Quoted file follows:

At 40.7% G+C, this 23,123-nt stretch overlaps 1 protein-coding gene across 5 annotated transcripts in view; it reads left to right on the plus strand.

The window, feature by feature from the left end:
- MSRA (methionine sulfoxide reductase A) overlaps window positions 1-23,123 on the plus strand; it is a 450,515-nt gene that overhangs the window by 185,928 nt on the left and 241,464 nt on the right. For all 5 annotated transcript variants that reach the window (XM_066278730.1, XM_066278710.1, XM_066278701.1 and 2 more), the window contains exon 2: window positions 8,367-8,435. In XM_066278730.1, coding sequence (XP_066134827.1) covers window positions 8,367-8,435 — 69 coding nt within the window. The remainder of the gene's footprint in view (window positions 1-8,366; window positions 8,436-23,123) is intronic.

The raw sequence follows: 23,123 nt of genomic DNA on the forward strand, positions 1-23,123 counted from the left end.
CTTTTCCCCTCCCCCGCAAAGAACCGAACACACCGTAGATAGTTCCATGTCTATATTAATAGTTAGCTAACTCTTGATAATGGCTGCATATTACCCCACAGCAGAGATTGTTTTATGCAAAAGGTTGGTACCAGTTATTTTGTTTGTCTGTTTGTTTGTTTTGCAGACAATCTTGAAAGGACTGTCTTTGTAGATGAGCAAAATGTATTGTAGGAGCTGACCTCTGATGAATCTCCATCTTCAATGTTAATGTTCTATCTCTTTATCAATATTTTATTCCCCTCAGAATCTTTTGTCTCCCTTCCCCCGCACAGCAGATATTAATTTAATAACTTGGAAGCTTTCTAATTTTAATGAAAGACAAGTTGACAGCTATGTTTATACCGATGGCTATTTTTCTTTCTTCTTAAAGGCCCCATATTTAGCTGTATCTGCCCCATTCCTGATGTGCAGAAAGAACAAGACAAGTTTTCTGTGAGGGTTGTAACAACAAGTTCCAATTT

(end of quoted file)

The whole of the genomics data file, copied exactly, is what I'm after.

At 40.7% G+C, this 23,123-nt stretch overlaps 1 protein-coding gene across 5 annotated transcripts in view; it reads left to right on the plus strand.

The window, feature by feature from the left end:
- MSRA (methionine sulfoxide reductase A) overlaps window positions 1-23,123 on the plus strand; it is a 450,515-nt gene that overhangs the window by 185,928 nt on the left and 241,464 nt on the right. For all 5 annotated transcript variants that reach the window (XM_066278730.1, XM_066278710.1, XM_066278701.1 and 2 more), the window contains exon 2: window positions 8,367-8,435. In XM_066278730.1, coding sequence (XP_066134827.1) covers window positions 8,367-8,435 — 69 coding nt within the window. The remainder of the gene's footprint in view (window positions 1-8,366; window positions 8,436-23,123) is intronic.

The raw sequence follows: 23,123 nt of genomic DNA on the forward strand, positions 1-23,123 counted from the left end.
CTTTTCCCCTCCCCCGCAAAGAACCGAACACACCGTAGATAGTTCCATGTCTATATTAATAGTTAGCTAACTCTTGATAATGGCTGCATATTACCCCACAGCAGAGATTGTTTTATGCAAAAGGTTGGTACCAGTTATTTTGTTTGTCTGTTTGTTTGTTTTGCAGACAATCTTGAAAGGACTGTCTTTGTAGATGAGCAAAATGTATTGTAGGAGCTGACCTCTGATGAATCTCCATCTTCAATGTTAATGTTCTATCTCTTTATCAATATTTTATTCCCCTCAGAATCTTTTGTCTCCCTTCCCCCGCACAGCAGATATTAATTTAATAACTTGGAAGCTTTCTAATTTTAATGAAAGACAAGTTGACAGCTATGTTTATACCGATGGCTATTTTTCTTTCTTCTTAAAGGCCCCATATTTAGCTGTATCTGCCCCATTCCTGATGTGCAGAAAGAACAAGACAAGTTTTCTGTGAGGGTTGTAACAACAAGTTCCAATTT